The total cost of renovation depends not only on the type of basement renovation but also on the current state of your basement. Before investing, look into what’s wrong with your current unfinished basement and estimate the total cost of the project. Once you have the estimate, compare it with other homes in your locality that have recently sold with the finished basement. If possible, conduct an appraisal of your home too.
Also, if you do plan to sell or rent your home, make sure you don’t over-customize it into a lavish basement. Other homeowners may not share your style and preferences, thus lowering the demand of your home. Think about what’s commonly preferred by people. For example, a living space with a bedroom, a bathroom with a toilet, and a kitchen is a common homeowner's choice. So keep it simple and see what is in before remodeling your basement.
On the other hand, if the resale value isn’t a concern because you wish to stay in your home forever and you have the cash to turn the basement into your dream space, go with designs that matter to you. An elegant movie theater or a fancy bar is an expensive improvement, but if it matches your lifestyle, go for it.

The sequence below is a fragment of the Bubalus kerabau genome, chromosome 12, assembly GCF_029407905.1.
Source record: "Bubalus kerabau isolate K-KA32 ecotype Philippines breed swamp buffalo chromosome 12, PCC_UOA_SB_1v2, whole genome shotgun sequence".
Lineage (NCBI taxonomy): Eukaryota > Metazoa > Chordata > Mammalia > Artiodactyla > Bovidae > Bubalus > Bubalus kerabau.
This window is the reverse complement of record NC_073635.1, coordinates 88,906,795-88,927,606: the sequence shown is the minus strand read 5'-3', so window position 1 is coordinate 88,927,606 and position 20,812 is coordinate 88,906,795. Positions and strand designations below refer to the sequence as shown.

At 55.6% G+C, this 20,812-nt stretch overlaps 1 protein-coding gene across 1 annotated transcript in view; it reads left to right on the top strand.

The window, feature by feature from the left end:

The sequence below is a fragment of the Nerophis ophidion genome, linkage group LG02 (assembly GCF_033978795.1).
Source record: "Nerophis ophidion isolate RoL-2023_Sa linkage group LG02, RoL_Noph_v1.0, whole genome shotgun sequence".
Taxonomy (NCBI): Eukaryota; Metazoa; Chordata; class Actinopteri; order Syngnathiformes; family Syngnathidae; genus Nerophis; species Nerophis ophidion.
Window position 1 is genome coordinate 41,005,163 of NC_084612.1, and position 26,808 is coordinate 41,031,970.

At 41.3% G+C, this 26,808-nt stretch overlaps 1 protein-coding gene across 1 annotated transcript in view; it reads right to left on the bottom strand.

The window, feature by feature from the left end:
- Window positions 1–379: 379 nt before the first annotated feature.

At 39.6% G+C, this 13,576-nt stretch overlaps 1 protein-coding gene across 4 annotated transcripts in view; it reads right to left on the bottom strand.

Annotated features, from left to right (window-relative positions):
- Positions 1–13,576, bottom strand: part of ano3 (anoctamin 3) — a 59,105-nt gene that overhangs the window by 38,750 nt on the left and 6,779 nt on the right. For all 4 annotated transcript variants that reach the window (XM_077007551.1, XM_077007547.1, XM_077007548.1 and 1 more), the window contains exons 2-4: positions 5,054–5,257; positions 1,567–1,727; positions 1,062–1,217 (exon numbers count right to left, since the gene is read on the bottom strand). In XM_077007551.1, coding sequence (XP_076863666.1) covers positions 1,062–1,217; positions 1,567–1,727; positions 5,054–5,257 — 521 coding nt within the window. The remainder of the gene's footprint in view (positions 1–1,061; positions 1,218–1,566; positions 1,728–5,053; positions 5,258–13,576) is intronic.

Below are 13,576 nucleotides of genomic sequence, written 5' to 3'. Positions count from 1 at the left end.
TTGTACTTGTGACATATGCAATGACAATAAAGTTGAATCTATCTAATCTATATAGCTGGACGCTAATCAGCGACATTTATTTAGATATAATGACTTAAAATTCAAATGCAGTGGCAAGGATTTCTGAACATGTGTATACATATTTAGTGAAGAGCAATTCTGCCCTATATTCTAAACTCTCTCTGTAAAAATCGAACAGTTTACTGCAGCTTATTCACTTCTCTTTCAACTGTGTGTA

Moisture Issues You Are Dealing With
As mentioned earlier, basements are vulnerable to moisture as they’re typically below ground level. When renovating your basement, it’s extremely important to get rid of mold and other moisture-related problems that might be present. Proceeding to basement finishing without addressing these problems can result in costly issues down the road.
Basements are commonly constructed over concrete slabs that are porous. Water seeps through it resulting in inch-deep puddles and mild humidity in the air. If basement walls are also built from concrete blocks, they also face the same problem.